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  • Writer's pictureDr. Yudara Kularathne

Penile cancer

Photo by Anna Tarazevich from Pexels


Penile cancer, or cancer of the penis, is when cells grow out of control on or in a man’s penis. Penile cancer is a rare cancer that mostly affects the skin of the penis and the foreskin (the skin covering the head of the penis). Treatment for most penile cancers caught very early includes creams and laser therapy. If not caught early, treatment may mean surgery.

Table of Contents:


Symptoms and causes
Causes of Penile cancer

Experts don’t know exactly what causes penile cancer. Research shows that it’s more common in men who:

  • Have the human papillomavirus (HPV)

  • Are over age 60

  • Smoke

  • Have a weakened immune system because of HIV or AIDS

  • Aren’t circumcised. Fluids and a thick build-up called smegma can collect under your foreskin and might make cancer growth more likely.

  • Have a condition called phimosis, which makes your foreskin tight and tough to clean. It can also lead to fluid build-up.

  • Had psoriasis treatment with the drug psoralen and ultraviolet (UV) light


The most common symptoms are:

  • a growth or sore that does not heal within 4 weeks

  • a rash

  • bleeding from the penis or under the foreskin

  • a smelly discharge

  • thickening of the skin of the penis or foreskin that makes it difficult to pull back the foreskin (phimosis)

  • a change in the colour of the skin of your penis or foreskin

Other symptoms of penile cancer include:

  • a lump in the groin

  • feeling tired

  • stomach pain

  • losing weight without trying

When to see a doctor?

See a general practitioner (GP) if you have:

  • any changes to how your penis looks

  • discharge or bleeding from your penis

  • any of the other symptoms of penile cancer

  • had treatment for your symptoms that has not helped in the time that it should

Having these symptoms does not definitely mean you have penile cancer. But it's important to get them checked by a GP. This is because if they're caused by cancer, finding it early can make it more treatable.

Diagnosis and treatment

Your doctor will give you a physical exam and ask you about your symptoms. You may need more tests to check for penile cancer if a GP refers you to a specialist.

A biopsy is the main test to diagnose penile cancer. A specialist does this test by taking a sample of tissue from the affected area. It’s done under a local anesthetic, so you do not feel anything. A biopsy is usually done on the day of your appointment, hence you should be able to go home on the same day.

If you’ve been told you have penile cancer, you may need more tests. These tests, along with the tests you've already had, will help the specialists find out the size of the cancer and how far it's spread (called the stage).

You may need:

  • scans, like an MRI, CT scan, or PET scan

  • a test to see if the lymph nodes in your groin have been affected, which can happen with some penile cancers (called a lymph node biopsy)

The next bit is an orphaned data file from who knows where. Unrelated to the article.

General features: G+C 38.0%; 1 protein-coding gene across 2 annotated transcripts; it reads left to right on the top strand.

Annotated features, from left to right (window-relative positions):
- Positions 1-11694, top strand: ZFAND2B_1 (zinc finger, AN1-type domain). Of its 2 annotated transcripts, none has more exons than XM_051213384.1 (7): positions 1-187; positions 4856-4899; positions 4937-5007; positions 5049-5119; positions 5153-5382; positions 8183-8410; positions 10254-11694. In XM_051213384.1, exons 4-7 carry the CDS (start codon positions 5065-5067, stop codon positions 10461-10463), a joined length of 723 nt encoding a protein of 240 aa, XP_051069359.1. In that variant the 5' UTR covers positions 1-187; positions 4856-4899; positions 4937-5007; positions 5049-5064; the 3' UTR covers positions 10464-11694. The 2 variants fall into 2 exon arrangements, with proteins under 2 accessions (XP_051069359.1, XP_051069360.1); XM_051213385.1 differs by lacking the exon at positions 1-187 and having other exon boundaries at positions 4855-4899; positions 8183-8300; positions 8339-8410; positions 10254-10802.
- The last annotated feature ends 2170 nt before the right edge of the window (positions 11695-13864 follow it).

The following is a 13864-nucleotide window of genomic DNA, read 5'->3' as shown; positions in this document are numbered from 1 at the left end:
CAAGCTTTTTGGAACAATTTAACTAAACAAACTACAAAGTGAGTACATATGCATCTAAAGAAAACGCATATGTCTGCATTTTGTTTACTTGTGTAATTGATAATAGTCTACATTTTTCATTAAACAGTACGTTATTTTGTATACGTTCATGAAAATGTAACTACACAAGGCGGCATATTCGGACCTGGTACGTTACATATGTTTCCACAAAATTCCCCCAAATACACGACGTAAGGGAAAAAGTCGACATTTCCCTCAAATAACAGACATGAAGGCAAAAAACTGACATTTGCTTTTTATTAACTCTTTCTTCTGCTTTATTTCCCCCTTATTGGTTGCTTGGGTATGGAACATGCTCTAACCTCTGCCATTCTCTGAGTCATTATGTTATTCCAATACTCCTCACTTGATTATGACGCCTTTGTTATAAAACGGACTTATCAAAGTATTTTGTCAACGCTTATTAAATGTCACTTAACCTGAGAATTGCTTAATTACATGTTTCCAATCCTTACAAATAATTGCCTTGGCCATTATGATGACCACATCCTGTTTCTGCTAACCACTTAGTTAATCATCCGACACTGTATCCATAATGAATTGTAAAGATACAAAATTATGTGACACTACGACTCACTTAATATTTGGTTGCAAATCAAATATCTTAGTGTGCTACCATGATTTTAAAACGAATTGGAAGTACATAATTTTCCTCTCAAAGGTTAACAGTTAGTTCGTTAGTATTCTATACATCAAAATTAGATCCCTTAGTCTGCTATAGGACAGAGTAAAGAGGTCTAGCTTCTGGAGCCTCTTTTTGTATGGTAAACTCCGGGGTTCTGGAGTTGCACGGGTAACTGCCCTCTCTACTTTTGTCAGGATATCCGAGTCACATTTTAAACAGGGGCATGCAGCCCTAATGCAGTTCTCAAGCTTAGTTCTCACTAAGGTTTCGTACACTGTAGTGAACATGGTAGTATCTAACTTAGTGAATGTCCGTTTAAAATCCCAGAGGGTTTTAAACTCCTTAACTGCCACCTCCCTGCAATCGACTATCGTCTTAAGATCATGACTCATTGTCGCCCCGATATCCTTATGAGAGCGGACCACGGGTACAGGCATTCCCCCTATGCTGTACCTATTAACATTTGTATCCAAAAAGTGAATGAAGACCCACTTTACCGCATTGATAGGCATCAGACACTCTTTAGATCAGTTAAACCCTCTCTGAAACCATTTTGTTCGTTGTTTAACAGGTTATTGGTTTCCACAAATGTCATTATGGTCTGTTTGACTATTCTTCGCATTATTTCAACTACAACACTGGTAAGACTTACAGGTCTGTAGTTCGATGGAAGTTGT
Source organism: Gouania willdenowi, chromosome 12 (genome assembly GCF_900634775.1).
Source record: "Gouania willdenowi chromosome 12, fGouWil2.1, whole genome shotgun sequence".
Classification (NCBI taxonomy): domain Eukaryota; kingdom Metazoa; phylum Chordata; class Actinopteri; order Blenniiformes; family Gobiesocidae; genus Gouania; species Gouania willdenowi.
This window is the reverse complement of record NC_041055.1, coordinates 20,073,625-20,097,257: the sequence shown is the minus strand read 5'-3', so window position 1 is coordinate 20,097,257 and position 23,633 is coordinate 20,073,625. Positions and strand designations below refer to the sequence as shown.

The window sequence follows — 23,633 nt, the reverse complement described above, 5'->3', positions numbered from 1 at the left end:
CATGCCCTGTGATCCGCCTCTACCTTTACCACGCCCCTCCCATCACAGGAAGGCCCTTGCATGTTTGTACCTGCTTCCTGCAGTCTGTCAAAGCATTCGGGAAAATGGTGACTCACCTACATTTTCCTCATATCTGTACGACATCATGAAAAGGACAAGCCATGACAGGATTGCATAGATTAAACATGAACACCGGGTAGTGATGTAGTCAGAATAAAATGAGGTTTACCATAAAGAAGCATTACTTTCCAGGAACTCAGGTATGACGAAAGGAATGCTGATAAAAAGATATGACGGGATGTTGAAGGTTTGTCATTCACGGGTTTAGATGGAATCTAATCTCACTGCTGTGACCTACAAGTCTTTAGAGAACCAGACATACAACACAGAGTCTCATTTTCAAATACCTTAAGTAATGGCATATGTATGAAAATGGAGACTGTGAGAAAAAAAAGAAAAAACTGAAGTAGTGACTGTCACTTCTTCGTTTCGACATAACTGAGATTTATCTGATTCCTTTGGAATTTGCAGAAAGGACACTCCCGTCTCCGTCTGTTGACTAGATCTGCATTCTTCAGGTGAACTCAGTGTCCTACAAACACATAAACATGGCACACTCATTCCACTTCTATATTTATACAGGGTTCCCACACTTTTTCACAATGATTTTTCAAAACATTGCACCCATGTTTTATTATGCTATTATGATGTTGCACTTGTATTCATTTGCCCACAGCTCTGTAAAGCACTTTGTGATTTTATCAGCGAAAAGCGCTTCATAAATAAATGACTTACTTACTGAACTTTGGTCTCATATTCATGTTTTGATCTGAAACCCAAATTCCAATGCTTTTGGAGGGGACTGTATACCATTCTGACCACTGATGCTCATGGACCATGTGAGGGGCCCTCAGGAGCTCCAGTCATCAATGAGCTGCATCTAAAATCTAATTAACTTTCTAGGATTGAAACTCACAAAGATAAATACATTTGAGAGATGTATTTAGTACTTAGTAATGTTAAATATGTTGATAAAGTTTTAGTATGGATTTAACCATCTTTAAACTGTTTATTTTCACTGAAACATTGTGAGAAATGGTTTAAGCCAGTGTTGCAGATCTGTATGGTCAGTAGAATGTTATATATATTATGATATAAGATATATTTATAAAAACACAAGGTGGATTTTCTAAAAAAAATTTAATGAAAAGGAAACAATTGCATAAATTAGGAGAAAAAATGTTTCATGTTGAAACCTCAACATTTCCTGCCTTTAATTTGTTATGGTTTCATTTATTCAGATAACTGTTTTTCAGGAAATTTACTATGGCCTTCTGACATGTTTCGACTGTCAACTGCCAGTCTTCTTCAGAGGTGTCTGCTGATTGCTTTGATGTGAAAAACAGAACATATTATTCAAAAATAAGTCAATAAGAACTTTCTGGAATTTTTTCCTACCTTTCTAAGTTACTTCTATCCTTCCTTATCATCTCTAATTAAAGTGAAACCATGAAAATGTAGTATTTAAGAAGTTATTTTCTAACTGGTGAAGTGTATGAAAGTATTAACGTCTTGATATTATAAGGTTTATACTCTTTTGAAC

You may not have all these tests or any of them. The specialists will use the results of these tests and work with you to decide on the best treatment plan for you.


If your cancer is in the early stages, your treatment may include:

  • Cryotherapy is a procedure that uses an extremely cold liquid or a device to freeze and destroy cancerous tissue

  • Surgery, in which doctors remove affected skin one layer at a time until they reach healthy tissue

  • Lasers to cut and destroy areas that contain cancer

  • Circumcision, which is surgery to remove your foreskin. You would have this procedure if you had cancer only in your foreskin.

If your cancer is further along or more likely to spread, you might also have:

  • Surgery to remove some or all of the lymph nodes in your groin if your cancer has spread there

  • Radiation and/or chemotherapy to rid your body of cancer cells

  • A penectomy is a surgery to remove some or all of your penis

Coping and support

Being told you have penile cancer can feel overwhelming. You may be feeling anxious about what will happen next. If you're concerned or need support before and after your test, you may find it useful to talk to:

  • a trained counsellor

  • people in the same situation

  • friends and family

Preparing for your appointment
  • Be aware of any pre-appointment restrictions. At the time you make the appointment, ask if there's anything you need to do in advance.

  • Write down any symptoms you're experiencing, including any that may seem unrelated to the reason for which you scheduled the appointment.

  • Make a list of all medications, vitamins, or supplements you're taking.

  • Write down questions to ask your doctor.

What to expect from your doctor

The GP may examine your penis and ask you to have a blood test.

They'll ask you:

  • what your symptoms are

  • when they started

  • if you’ve used anything to treat them, and if it’s made it better or worse

They may refer you to see a specialist in the hospital for more tests. This may be an urgent referral, usually within 2 weeks, if you have certain symptoms. This does not definitely mean you have cancer.

What can you do in the meantime?

To reduce your risk of penile cancer, consider the following:

  • Weigh the benefits of circumcision

  • Get the HPV vaccine

  • Practice safer sex

  • Don’t use tobacco products

  • Practice good hygiene

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